It’s simple – I love wine and now I’ve passed the WSET Diploma. If you’re not sure what that is, this article will set you straight.
It all began during a trip to Spain when I had some significant wine moments and thought ‘…hmmm, maybe I should learn a little more about this.’
For most of my adult life, I have enjoyed drinking wine. But, while I’ve enjoyed it, until relatively recently, I couldn’t have told anyone why I thought it was such terrific stuff. Why, for example, a specific varietal was special, why I preferred one vinification method over another, or why terroir is so important for the winemaking process.
In fact, I couldn’t have told anyone the difference between Champagne and Cap Classique, Port and a Vin Doux Naturel, or Pinot Noir and Pinot Meunier – never mind the down-and-dirty about Pisco, Rhum Agricole or, say, Brandy de Jerez.
All this changed in 2010 when I went to Spain for work. That week was the genesis of my seminal moment in wine. Before Spain, I literally thought there was one grape – Chardonnay – and that all wine was some variation of Chardonnay. Yes, I know. I can feel your raised eyebrows and skepticism from here.
In Spain, I fell in love with wine – with the importance it plays in that country and culture, with the thoughtful manner in which it is paired with tapas to bring out the best in both, and with the vast array of whites, reds, Sherries and sparkling Cavas available. I came back to Canada, determined to learn more about wine, and to write about it.
A short time later, and after more than a little research about the differences between the Court of Master Sommeliers (CMS), International Sommelier’s Guild (ISG) and Wine and Spirit Education Trust (WSET) pathways, I signed up for the WSET Foundation Level course. I’d found my calling.
This was followed by WSET Level 2 Intermediate and then a decision to become more serious with WSET Level 3 Advanced. When I passed Level 3 with Distinction in October 2012, it was official – I had been bitten by the proverbial wine bug.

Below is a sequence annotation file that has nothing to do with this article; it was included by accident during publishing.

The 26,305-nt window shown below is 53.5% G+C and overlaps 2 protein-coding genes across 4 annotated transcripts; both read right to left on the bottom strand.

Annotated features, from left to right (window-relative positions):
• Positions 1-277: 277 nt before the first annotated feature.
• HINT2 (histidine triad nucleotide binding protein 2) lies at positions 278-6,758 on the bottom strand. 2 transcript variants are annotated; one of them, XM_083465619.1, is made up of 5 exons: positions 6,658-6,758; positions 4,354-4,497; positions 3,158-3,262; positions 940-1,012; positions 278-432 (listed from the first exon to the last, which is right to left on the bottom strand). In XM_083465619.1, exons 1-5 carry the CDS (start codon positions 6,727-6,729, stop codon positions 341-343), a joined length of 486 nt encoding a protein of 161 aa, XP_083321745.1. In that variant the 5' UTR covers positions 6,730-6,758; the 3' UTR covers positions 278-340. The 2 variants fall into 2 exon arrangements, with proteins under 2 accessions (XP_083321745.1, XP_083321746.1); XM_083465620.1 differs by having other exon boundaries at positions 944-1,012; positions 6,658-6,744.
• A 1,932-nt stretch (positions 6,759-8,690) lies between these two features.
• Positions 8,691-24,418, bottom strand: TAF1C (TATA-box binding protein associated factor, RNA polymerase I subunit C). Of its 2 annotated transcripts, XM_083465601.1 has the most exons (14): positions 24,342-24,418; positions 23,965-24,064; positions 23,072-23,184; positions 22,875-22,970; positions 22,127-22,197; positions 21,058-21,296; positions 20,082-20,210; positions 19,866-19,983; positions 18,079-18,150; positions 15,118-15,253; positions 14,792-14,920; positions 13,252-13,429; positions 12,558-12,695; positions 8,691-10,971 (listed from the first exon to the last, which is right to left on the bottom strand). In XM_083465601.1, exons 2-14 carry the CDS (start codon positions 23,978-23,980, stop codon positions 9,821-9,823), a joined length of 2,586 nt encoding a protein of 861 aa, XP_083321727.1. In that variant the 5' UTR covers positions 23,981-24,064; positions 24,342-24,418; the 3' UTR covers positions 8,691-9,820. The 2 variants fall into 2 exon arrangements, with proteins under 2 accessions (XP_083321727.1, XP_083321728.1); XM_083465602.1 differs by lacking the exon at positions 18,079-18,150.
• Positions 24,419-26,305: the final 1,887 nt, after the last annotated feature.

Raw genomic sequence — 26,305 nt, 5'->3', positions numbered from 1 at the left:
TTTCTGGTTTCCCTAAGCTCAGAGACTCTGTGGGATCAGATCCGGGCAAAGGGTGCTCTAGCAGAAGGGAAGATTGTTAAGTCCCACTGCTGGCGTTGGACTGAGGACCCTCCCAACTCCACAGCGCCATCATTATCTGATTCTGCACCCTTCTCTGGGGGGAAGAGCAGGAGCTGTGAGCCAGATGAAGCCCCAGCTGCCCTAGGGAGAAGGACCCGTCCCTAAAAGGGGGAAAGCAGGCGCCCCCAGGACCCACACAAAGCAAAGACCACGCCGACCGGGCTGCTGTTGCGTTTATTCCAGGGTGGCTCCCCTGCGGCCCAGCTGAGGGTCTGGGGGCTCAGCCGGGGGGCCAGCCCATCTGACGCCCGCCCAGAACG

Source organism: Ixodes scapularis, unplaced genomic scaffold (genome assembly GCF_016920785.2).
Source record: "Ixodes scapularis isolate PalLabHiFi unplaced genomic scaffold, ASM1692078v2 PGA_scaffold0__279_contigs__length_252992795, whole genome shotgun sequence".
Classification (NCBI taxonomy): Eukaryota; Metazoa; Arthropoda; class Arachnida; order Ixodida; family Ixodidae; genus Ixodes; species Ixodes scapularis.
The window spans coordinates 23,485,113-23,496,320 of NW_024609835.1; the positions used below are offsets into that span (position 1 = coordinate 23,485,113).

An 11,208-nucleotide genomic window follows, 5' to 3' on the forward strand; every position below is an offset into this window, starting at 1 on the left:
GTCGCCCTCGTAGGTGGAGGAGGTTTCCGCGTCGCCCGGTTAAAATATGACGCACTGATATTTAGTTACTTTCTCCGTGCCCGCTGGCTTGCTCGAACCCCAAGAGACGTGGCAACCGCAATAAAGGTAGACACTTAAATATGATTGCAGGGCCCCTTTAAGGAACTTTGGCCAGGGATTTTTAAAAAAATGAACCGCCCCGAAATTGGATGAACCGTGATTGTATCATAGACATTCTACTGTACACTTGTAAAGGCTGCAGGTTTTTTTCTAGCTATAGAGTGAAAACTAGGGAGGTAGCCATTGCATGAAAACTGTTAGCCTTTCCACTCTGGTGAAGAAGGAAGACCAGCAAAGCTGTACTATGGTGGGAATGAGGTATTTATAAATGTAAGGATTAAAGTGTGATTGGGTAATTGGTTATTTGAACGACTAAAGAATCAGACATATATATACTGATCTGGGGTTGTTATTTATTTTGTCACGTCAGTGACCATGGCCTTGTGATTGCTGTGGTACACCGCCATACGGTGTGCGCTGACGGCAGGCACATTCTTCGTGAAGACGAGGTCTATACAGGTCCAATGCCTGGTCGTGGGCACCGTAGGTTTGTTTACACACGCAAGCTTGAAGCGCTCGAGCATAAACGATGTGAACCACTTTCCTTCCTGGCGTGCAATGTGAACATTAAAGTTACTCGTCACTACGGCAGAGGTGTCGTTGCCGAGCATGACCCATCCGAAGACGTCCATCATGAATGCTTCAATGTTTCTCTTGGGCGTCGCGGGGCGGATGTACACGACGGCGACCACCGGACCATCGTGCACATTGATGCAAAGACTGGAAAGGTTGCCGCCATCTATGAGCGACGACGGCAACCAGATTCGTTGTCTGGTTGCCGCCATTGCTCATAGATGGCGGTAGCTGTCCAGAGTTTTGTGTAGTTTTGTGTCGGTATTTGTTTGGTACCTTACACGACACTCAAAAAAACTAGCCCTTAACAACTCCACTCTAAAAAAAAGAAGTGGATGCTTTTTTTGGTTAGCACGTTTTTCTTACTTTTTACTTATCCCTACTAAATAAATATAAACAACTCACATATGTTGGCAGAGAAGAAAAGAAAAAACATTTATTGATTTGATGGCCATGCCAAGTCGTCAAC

To get some concrete experience and start exploring whether or not I might enjoy working in the industry, I contacted a local winery where I was a well-known and enthusiastic regular. Desperate for some hands-on experience, I offered to volunteer just to learn about the business of growing grapes, making wine and selling it. Being the kind-hearted souls that they are, the owners insisted upon paying me and I ended up working many Sundays (in addition to my day job at a local university) running the tasting room and introducing winery guests and groups to the cider, white, red and fortified wines made there.
During that summer, I also realized as the WSET training intensified that I needed to practice writing tasting notes quickly, and as if they were second nature, to prepare for the Level 3 exam. With that in mind, I started this blog on which I record tasting notes of all the wines I’ve tried since July 2012, and stories about wineries and distilleries I’ve visited.
After I passed the DipWSET (Level 4) in August 2014, I took the Court of Master Sommeliers’ Introductory Sommelier Course and Exam (Sept. 2014), and the French Wine Scholar (FWS) in October 2015.
I was invited to pursue the Master of Wine designation and I dreamt about that for a while, but for now, the buck has stopped here with my blog.
Of course, if you want to know how my nickname Winellama came about, well, that’s a whole different story for which you’ll need to buy me a drink.